Early childhood nutrition and academic achievement: a longitudinal analysis

Early childhood nutrition and academic achievement: a longitudinal analysis

Whether malnutrition among young children impedes their acquisition of academic skills

This paper investigates the nutrition-learning nexus using a unique longitudinal data set, which follows a large sample of Philippine children from birth until the end of their primary education.

Finds that malnourished children perform more poorly in school, even after correcting for the effects of unobserved heterogeneity both across and within households. Findings conclude that:

  • heterogeneity in learning endowments, home environment, or parental“tastes” for that matter, cannot fully explain why malnourished children perform relatively poorly in school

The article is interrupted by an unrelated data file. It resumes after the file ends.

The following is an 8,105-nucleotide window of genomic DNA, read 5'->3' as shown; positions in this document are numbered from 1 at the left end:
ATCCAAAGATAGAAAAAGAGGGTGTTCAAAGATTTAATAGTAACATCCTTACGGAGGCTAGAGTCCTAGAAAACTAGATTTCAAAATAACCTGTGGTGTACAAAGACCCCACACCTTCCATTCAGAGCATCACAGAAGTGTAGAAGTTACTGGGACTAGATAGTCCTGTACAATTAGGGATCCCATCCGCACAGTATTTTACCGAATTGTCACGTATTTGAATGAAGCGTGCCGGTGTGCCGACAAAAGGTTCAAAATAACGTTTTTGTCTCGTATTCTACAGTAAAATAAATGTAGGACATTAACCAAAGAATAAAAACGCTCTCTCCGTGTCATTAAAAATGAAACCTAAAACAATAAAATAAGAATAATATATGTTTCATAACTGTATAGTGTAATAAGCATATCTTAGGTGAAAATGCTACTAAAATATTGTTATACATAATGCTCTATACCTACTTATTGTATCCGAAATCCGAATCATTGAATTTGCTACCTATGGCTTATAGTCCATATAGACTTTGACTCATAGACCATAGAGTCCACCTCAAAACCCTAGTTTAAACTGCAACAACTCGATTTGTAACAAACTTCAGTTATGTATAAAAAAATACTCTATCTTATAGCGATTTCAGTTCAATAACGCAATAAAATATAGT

• results thus support a causal link between nutrition and academic success
  • selection bias due to delayed enrollment, which has up to now been ignored in the education production function literature, turns out to be quite important
  • primary school enrollment of malnourished children tends to be delayed, probably because they are deemed unready for school at the minimum age of enrollment
  • analysis suggests that the relationship between nutrition and learning, though significant statistically, is not likely to be of overriding importance either for nutrition policy or in accounting for economic growth

[authors]

Discussion paper brief is available at: http://www.cgiar.org/ifpri/divs/fcnd/dp/dp68.htm

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